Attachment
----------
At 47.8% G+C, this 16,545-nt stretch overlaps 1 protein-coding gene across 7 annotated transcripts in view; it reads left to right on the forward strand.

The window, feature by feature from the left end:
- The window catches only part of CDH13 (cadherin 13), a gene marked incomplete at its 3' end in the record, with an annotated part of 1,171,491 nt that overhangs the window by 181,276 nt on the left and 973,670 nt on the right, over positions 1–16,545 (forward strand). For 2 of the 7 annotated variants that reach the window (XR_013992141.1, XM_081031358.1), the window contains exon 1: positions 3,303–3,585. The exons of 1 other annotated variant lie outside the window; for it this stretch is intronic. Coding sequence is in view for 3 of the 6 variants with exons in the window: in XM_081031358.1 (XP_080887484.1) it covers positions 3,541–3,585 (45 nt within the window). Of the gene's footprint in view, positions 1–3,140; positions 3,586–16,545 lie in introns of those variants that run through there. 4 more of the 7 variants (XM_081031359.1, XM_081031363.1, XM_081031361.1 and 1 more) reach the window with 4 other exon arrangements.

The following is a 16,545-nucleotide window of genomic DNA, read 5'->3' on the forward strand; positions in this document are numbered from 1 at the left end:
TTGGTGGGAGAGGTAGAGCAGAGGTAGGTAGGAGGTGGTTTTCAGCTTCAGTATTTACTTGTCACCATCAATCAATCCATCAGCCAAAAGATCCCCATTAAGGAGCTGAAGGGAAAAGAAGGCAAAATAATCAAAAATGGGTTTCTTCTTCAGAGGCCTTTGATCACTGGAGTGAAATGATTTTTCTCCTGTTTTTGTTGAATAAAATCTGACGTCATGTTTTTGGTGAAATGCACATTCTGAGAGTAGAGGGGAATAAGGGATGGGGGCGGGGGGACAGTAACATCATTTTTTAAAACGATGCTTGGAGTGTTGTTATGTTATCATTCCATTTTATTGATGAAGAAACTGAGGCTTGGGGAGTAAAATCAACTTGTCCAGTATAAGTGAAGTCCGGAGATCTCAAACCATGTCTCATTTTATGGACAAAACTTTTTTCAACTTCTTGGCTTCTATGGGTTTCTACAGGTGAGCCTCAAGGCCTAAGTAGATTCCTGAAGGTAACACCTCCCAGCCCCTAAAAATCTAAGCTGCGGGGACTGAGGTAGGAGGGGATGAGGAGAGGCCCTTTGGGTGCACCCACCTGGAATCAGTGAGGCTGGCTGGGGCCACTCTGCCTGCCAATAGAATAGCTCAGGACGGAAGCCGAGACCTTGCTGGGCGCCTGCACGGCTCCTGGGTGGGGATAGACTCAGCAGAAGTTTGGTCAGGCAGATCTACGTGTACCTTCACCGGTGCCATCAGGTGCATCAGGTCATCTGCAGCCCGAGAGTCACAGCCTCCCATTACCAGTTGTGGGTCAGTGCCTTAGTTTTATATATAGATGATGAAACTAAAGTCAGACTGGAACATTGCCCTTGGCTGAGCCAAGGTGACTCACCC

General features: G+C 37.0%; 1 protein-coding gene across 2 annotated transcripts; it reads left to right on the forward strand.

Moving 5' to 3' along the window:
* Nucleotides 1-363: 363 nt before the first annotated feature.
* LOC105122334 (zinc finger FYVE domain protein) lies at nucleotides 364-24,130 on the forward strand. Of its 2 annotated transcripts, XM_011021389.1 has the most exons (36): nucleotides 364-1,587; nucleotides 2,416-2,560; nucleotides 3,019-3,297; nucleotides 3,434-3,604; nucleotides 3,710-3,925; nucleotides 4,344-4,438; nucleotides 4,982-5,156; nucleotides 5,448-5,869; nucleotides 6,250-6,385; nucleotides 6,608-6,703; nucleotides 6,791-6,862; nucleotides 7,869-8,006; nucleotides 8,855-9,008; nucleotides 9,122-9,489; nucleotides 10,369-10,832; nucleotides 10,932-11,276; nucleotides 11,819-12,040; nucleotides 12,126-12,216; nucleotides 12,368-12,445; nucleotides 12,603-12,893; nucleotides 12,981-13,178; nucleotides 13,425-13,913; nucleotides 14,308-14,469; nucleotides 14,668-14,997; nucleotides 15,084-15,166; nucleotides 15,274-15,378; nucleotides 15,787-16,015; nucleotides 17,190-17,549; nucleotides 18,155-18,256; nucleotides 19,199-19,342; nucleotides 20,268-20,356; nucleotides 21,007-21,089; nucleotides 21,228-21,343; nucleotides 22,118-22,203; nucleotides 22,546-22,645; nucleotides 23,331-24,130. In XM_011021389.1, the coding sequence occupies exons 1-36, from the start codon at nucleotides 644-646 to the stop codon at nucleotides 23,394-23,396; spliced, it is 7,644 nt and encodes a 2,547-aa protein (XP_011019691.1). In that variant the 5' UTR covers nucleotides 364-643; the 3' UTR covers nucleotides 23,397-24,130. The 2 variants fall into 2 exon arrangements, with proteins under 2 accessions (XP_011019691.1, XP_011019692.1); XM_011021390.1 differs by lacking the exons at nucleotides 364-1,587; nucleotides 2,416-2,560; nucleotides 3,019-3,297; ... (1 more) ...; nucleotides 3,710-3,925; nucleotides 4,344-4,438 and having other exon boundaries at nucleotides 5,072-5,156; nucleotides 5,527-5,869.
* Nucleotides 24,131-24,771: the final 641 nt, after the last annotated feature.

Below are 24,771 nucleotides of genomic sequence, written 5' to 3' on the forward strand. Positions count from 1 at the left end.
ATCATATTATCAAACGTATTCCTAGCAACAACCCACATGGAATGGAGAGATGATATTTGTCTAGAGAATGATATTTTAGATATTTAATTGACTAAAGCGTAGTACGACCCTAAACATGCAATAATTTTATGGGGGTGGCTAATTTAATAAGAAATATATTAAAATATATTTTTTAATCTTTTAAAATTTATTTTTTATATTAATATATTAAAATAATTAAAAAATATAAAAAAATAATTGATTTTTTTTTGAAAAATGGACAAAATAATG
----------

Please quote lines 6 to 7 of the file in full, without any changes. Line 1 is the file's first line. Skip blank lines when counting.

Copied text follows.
General features: G+C 37.0%; 1 protein-coding gene across 2 annotated transcripts; it reads left to right on the forward strand.

Moving 5' to 3' along the window: